She demanded that I keep to a curfew, and then kept moving up the time.  At one point, at the age of 20, I had to be home and checked in by her before 11 o’clock PM.  My insistence that I was a legal adult fell on deaf ears.  “As long as you live under our roof, you’ll do as we say,” she trumpeted.

Finally, I’d had enough and moved completely out of the house and in with my cousin who had a room available in her two bedroom, two bathroom apartment.  My mother was livid.  I’d never make the rent each month and would have to come crawling back, she predicted.  It irked her to no end that I would be paying $250 a month for the room while she only demanded a hundred dollars for me to live in the trailer on the driveway.  “It’s worth the additional 150 to not have to hear you or put up with your curfews and demands,” I told her.

I don’t think she ever forgave me for pushing beyond the boundaries of her narrow world.  She wanted me to be a success on her terms, in a way she could own and manipulate.  Having never worked outside the home, her only measure of success was her children’s exploits, and once I was gone, she was left out of anything good that I did on my own.  What would my grandparents say, she worried?  What would she tell my aunts and uncles?  And my grandparents, aunts and uncles all enjoyed grilling her about me knowing how much it bothered her.  I was happy to be free of the whole mess.  Finally, I could concentrate on trying to keep up with my runaway life.  I switched my major from music to English and I never looked back.  I did continue to play in bands whenever I could, but I also began seriously writing.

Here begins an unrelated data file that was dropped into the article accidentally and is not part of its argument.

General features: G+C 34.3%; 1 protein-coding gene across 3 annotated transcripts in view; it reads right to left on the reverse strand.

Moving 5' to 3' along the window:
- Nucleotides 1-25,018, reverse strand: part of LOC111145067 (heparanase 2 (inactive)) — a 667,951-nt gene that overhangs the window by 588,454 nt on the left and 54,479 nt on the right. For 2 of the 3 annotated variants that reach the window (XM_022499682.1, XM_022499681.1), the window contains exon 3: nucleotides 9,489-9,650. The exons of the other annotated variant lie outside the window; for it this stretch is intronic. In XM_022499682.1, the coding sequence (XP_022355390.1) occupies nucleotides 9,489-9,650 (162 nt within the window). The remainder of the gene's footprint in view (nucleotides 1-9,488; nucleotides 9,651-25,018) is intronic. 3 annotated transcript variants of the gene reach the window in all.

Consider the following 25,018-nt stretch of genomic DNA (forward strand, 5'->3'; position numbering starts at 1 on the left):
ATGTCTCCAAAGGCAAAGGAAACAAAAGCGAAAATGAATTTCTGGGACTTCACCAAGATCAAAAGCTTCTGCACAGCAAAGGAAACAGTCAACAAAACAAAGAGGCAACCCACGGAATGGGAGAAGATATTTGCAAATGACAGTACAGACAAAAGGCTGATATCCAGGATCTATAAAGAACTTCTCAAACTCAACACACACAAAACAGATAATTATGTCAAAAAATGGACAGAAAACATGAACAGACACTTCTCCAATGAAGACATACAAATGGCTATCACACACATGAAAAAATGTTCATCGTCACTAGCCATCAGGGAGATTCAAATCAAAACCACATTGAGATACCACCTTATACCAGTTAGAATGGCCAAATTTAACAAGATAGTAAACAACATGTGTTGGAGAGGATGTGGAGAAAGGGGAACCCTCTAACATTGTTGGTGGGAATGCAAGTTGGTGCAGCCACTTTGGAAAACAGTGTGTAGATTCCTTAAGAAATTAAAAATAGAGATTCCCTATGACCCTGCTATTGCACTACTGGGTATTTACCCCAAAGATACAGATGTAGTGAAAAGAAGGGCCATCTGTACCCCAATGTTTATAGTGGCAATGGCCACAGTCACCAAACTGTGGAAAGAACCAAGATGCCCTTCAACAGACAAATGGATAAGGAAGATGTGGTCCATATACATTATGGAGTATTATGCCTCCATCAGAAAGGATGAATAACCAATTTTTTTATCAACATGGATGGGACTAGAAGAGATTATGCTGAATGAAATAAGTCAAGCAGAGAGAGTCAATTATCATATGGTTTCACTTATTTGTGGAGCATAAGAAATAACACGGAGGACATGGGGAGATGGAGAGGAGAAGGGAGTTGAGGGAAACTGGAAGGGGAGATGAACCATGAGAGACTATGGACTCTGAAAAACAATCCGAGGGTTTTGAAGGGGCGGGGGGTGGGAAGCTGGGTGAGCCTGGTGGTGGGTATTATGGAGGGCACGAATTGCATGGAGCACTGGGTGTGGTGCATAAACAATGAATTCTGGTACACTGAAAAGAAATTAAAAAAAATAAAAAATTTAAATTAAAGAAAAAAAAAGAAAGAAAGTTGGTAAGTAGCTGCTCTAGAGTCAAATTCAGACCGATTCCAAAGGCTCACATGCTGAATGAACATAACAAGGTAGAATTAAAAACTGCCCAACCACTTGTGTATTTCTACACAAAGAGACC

So my mother’s motivation that hot summer day was probably rooted in her need to tell the relatives something when they asked what I was doing.  If I got the job, she could say that I was teaching in a Catholic school.  Hopefully, that might ease the sting of losing a son.  And if I was able to get a position at the church they attended, she might even be able to continue to meddle in my life.